Wednesday, March 23, 2016

Immuno AG: The Court of Appeals Strikes Back

By John Chiaramonte
John Chiaramonte is a third-year student at Albany Law School. He graduated from Wake Forest University in 2012 with a double major in Political Science and English.
John currently works part-time as a legal assistant for New York Business Development Corporation, a small business lending company. He is also the assistant coach for the men’s and women’s tennis teams at Siena College.
While his main focus in law school has been business transactions, John found his interest was piqued researching defamation law in New York. This paper was prepared for Professor Bonventre’s Court of Appeals Intensive Seminar.

For years the New York Court of Appeals has served as the beacon of reason for many other state courts. It was no different when the court confronted the issue in Immuno AG. v. Moor-Jankowski (Immuno II).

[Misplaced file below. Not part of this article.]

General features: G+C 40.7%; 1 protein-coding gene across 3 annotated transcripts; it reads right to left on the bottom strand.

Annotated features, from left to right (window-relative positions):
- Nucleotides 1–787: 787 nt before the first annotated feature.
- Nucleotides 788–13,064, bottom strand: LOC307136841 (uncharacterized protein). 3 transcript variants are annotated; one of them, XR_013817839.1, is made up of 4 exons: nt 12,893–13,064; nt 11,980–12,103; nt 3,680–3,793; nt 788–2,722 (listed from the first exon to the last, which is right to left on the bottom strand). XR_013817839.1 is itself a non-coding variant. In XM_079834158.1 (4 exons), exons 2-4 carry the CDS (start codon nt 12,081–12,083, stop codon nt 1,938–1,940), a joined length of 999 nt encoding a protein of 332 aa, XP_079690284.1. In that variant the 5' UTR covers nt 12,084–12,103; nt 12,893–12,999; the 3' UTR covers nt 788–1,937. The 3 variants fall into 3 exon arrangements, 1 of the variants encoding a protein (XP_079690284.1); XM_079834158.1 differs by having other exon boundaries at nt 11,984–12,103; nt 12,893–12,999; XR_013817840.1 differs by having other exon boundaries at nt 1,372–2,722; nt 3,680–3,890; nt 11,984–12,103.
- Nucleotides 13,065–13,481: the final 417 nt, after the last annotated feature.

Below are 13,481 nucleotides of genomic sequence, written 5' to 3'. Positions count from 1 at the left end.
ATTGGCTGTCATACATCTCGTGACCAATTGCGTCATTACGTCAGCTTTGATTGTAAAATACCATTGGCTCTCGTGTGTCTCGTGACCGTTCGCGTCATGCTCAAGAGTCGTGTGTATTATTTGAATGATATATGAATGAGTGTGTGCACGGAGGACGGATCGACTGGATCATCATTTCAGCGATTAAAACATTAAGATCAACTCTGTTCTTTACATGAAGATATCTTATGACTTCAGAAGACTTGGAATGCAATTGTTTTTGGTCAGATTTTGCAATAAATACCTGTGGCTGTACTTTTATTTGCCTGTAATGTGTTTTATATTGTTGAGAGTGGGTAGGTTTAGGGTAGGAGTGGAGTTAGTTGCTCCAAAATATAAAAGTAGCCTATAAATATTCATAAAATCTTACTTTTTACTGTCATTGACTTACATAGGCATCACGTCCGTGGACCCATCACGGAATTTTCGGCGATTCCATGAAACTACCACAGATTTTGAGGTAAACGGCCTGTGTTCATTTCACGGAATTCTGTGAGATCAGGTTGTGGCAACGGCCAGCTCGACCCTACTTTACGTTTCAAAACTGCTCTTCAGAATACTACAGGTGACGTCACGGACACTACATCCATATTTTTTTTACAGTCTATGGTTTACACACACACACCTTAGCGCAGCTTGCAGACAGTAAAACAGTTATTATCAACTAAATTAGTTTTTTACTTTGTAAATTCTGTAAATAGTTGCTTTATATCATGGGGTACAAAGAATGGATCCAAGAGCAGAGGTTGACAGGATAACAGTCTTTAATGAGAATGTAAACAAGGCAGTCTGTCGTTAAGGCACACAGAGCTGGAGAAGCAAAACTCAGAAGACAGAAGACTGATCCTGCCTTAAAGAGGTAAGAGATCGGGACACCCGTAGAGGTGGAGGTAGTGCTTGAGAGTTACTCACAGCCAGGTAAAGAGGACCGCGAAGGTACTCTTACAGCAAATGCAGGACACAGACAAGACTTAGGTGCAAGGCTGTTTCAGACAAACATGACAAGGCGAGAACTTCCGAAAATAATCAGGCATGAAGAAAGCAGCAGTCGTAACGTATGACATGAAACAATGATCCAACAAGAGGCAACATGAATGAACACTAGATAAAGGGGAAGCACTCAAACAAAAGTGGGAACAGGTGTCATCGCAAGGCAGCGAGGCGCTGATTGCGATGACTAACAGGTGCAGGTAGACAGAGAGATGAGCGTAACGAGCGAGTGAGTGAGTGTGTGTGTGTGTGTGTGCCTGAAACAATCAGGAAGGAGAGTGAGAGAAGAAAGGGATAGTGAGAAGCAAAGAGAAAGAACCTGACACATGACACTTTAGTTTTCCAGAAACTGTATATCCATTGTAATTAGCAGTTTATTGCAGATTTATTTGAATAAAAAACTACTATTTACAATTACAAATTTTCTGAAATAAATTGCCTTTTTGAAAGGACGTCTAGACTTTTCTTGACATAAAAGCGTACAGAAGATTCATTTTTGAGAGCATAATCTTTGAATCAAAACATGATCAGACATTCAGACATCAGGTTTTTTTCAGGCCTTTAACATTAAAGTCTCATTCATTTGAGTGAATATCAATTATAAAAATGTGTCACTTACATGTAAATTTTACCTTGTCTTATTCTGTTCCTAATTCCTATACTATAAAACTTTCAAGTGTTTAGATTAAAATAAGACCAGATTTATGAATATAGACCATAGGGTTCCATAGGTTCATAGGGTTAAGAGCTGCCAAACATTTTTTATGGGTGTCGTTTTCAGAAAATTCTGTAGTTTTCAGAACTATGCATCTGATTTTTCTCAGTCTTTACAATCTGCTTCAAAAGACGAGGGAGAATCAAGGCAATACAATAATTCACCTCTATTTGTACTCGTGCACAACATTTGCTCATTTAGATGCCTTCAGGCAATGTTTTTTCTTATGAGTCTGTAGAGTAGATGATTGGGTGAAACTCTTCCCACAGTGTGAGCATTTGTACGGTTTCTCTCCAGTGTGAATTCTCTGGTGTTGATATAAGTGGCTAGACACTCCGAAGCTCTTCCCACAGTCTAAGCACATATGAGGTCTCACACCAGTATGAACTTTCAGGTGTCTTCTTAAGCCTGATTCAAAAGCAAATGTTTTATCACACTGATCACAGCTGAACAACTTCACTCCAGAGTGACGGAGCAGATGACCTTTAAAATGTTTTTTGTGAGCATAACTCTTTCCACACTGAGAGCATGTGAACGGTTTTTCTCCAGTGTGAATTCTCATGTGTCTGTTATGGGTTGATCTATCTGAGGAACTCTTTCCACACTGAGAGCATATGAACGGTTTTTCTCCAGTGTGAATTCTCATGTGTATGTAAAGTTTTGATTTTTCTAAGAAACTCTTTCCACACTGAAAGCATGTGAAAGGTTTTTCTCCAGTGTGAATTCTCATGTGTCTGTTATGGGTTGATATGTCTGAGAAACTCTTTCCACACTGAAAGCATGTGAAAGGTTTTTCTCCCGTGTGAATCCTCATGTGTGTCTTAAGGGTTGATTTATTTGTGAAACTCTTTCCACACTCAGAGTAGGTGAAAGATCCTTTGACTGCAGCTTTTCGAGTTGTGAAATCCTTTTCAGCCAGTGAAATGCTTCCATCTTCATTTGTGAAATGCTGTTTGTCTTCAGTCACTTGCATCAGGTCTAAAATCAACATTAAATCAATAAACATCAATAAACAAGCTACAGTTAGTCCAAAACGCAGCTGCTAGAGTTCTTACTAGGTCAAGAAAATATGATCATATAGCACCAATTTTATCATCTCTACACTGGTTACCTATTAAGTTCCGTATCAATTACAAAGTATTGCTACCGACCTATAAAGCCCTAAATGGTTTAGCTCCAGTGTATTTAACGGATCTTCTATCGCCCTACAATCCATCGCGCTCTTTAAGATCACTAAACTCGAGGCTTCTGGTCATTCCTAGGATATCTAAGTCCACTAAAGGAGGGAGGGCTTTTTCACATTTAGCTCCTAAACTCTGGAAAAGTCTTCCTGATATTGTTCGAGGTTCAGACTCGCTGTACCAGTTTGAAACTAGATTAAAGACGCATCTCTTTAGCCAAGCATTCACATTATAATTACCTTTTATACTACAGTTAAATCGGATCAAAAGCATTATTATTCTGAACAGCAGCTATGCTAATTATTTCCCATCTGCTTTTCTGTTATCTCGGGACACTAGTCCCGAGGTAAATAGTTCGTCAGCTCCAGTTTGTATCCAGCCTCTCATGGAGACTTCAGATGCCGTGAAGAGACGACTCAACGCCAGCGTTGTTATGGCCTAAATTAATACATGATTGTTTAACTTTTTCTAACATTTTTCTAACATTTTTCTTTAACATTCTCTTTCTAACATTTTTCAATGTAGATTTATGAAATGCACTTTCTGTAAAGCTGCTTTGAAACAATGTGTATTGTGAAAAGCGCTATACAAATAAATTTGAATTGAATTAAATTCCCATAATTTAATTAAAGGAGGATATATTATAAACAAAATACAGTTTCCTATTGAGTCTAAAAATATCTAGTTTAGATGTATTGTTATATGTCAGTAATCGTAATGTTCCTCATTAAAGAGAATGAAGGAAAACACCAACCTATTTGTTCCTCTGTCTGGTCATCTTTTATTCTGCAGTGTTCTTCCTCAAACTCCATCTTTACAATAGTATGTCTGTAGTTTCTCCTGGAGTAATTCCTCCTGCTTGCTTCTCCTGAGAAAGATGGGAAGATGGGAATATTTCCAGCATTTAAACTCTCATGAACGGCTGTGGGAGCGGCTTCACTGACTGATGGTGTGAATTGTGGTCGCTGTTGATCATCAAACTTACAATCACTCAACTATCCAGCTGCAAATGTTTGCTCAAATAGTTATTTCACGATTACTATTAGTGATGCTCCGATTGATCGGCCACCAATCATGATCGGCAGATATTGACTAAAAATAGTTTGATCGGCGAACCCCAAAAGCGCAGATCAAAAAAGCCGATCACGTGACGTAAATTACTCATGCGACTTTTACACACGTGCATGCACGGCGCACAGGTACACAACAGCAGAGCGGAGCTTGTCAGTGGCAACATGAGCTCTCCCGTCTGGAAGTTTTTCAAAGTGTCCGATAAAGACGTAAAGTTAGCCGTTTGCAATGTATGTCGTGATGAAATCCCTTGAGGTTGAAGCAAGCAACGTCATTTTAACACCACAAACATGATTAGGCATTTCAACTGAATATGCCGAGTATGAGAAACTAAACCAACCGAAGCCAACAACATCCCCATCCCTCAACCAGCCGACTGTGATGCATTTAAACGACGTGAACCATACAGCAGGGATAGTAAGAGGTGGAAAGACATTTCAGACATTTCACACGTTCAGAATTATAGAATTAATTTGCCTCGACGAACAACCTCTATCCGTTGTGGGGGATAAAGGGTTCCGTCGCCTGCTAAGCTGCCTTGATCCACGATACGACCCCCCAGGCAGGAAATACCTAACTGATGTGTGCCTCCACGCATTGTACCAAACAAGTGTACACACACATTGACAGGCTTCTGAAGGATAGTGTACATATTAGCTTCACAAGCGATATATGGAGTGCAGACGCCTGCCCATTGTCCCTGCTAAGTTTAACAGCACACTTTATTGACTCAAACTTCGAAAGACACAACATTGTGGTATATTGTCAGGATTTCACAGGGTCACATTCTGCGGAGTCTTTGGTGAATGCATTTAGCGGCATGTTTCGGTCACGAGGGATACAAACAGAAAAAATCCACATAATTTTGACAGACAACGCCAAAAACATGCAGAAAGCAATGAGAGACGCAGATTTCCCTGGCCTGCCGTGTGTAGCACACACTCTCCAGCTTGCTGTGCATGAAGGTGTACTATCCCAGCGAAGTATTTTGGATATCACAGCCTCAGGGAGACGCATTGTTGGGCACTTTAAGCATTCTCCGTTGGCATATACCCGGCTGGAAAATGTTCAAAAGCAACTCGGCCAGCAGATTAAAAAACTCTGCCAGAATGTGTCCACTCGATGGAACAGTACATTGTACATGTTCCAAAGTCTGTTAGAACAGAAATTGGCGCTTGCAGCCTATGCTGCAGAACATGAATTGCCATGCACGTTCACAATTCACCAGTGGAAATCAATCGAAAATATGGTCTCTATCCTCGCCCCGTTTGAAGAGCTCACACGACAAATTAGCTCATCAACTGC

The Immuno case serves as a great example of a defining moment where the New York Court of Appeals differentiated state law from federal law, refusing to be bullied by the highest federal court in America. The purpose of this paper is to provide a comprehensive look at the seven year Immuno trilogy.

The paper begins with a background of state and federal law, then examines the Court of Appeals’ first ruling in Immuno I. It proceeds to the Supreme Court’s decision in Milkovich v. Lorain Journal Co., and ends with the Court of Appeals’ second ruling in Immuno II.

This paper concludes that the ruling of the Court of Appeals in Immuno II reestablished a foothold for New York in libel cases.
To read the paper, open HERE.